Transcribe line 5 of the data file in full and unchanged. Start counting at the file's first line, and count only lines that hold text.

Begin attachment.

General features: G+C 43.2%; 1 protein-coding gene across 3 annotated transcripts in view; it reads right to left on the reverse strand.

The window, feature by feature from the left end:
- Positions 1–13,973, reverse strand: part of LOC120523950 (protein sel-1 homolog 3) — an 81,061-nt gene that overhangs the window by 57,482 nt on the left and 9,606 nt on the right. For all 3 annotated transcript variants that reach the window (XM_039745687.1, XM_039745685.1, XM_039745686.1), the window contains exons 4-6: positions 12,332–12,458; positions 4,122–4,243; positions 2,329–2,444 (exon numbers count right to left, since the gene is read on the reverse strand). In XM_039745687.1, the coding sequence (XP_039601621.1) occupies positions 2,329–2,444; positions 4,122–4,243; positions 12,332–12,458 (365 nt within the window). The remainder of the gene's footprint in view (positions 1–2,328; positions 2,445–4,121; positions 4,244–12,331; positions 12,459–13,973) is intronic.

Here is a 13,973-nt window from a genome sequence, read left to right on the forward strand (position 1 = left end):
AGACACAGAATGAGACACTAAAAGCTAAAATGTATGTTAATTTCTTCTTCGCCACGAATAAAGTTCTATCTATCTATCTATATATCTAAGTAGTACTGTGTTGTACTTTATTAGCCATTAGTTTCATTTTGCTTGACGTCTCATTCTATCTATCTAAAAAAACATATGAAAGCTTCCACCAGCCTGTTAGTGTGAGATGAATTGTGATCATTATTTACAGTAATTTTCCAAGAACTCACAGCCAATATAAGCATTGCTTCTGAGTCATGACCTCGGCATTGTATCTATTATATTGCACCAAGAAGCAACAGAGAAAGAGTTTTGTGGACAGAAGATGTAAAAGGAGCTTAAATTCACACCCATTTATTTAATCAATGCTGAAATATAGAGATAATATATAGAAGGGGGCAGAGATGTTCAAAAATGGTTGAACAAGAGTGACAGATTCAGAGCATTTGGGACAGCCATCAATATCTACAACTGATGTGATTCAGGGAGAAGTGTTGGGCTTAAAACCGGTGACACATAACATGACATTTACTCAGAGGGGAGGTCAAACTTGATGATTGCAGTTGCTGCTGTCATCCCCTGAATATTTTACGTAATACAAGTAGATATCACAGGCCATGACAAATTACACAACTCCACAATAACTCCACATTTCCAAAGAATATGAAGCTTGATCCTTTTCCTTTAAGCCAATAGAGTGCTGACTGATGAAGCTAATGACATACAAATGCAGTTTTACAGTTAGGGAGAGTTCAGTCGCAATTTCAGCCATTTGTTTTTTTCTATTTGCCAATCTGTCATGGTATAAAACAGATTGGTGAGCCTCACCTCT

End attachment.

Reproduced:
AGACACAGAATGAGACACTAAAAGCTAAAATGTATGTTAATTTCTTCTTCGCCACGAATAAAGTTCTATCTATCTATCTATATATCTAAGTAGTACTGTGTTGTACTTTATTAGCCATTAGTTTCATTTTGCTTGACGTCTCATTCTATCTATCTAAAAAAACATATGAAAGCTTCCACCAGCCTGTTAGTGTGAGATGAATTGTGATCATTATTTACAGTAATTTTCCAAGAACTCACAGCCAATATAAGCATTGCTTCTGAGTCATGACCTCGGCATTGTATCTATTATATTGCACCAAGAAGCAACAGAGAAAGAGTTTTGTGGACAGAAGATGTAAAAGGAGCTTAAATTCACACCCATTTATTTAATCAATGCTGAAATATAGAGATAATATATAGAAGGGGGCAGAGATGTTCAAAAATGGTTGAACAAGAGTGACAGATTCAGAGCATTTGGGACAGCCATCAATATCTACAACTGATGTGATTCAGGGAGAAGTGTTGGGCTTAAAACCGGTGACACATAACATGACATTTACTCAGAGGGGAGGTCAAACTTGATGATTGCAGTTGCTGCTGTCATCCCCTGAATATTTTACGTAATACAAGTAGATATCACAGGCCATGACAAATTACACAACTCCACAATAACTCCACATTTCCAAAGAATATGAAGCTTGATCCTTTTCCTTTAAGCCAATAGAGTGCTGACTGATGAAGCTAATGACATACAAATGCAGTTTTACAGTTAGGGAGAGTTCAGTCGCAATTTCAGCCATTTGTTTTTTTCTATTTGCCAATCTGTCATGGTATAAAACAGATTGGTGAGCCTCACCTCT